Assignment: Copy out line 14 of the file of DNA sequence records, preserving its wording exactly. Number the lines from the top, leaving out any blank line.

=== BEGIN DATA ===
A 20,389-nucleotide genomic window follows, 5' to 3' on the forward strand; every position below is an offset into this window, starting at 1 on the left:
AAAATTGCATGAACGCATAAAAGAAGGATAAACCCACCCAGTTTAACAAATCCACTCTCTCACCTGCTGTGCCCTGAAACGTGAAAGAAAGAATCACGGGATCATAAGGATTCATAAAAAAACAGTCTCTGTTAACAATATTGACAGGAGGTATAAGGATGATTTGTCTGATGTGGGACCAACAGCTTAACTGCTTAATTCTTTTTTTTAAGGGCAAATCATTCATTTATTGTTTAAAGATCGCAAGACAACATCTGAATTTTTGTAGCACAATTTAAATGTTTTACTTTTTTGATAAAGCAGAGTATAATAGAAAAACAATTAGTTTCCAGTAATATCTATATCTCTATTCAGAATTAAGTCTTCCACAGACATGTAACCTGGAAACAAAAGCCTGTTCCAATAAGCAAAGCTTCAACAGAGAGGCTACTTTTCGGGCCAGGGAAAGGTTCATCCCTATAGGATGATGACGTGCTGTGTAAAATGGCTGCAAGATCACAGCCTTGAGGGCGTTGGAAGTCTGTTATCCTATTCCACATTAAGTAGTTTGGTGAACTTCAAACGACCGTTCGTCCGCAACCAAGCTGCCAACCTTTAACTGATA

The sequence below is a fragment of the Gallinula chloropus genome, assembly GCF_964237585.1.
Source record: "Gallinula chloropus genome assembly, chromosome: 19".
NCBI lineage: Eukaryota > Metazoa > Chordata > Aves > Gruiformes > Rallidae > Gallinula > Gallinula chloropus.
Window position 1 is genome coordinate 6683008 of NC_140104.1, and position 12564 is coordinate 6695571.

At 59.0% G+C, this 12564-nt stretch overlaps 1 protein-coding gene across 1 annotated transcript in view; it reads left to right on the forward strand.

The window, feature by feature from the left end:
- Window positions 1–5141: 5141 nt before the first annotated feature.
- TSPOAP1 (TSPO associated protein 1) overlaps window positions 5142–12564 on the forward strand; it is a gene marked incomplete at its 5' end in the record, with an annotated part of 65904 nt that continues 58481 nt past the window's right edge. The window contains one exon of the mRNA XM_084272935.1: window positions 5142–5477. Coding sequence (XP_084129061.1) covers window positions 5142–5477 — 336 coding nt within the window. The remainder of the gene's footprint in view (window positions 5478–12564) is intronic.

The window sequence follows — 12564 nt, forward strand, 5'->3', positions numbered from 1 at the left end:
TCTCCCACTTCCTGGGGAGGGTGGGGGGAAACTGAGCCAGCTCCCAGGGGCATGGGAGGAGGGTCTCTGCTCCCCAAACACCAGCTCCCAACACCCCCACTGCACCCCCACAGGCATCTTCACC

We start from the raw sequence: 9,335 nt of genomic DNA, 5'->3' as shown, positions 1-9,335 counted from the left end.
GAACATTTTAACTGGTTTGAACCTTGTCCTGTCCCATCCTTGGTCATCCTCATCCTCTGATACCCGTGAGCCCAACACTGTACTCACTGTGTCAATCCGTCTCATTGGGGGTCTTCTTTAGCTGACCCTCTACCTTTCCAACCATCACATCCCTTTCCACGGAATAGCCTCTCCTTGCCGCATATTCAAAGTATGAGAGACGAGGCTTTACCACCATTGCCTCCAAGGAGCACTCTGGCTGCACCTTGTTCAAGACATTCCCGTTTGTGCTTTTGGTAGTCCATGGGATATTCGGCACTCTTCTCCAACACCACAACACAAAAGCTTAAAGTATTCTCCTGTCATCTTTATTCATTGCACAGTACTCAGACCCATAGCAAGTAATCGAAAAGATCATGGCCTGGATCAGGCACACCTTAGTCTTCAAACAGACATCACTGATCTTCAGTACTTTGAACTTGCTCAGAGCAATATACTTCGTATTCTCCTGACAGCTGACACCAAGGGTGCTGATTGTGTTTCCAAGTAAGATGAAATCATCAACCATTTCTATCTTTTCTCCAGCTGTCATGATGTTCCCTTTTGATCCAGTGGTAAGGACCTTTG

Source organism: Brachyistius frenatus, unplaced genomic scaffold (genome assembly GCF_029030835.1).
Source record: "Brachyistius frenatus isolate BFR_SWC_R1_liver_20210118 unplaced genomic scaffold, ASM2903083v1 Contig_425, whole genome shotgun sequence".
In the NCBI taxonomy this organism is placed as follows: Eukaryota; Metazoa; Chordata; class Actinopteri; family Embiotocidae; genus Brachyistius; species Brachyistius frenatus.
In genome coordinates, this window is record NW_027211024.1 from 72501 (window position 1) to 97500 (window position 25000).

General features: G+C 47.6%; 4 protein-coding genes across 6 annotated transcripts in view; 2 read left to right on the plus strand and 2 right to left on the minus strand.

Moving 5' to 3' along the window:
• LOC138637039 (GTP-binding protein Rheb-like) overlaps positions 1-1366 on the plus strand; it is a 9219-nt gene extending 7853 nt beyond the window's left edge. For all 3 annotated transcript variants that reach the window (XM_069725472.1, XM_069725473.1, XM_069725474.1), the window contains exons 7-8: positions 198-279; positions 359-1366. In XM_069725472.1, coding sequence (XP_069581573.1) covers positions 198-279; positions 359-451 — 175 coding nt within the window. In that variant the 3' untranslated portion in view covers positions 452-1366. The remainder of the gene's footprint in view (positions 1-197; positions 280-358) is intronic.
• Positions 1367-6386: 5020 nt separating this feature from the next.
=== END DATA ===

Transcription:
GAACATTTTAACTGGTTTGAACCTTGTCCTGTCCCATCCTTGGTCATCCTCATCCTCTGATACCCGTGAGCCCAACACTGTACTCACTGTGTCAATCCGTCTCATTGGGGGTCTTCTTTAGCTGACCCTCTACCTTTCCAACCATCACATCCCTTTCCACGGAATAGCCTCTCCTTGCCGCATATTCAAAGTATGAGAGACGAGGCTTTACCACCATTGCCTCCAAGGAGCACTCTGGCTGCACCTTGTTCAAGACATTCCCGTTTGTGCTTTTGGTAGTCCATGGGATATTCGGCACTCTTCTCCAACACCACAACACAAAAGCTTAAAGTATTCTCCTGTCATCTTTATTCATTGCACAGTACTCAGACCCATAGCAAGTAATCGAAAAGATCATGGCCTGGATCAGGCACACCTTAGTCTTCAAACAGACATCACTGATCTTCAGTACTTTGAACTTGCTCAGAGCAATATACTTCGTATTCTCCTGACAGCTGACACCAAGGGTGCTGATTGTGTTTCCAAGTAAGATGAAATCATCAACCATTTCTATCTTTTCTCCAGCTGTCATGATGTTCCCTTTTGATCCAGTGGTAAGGACCTTTG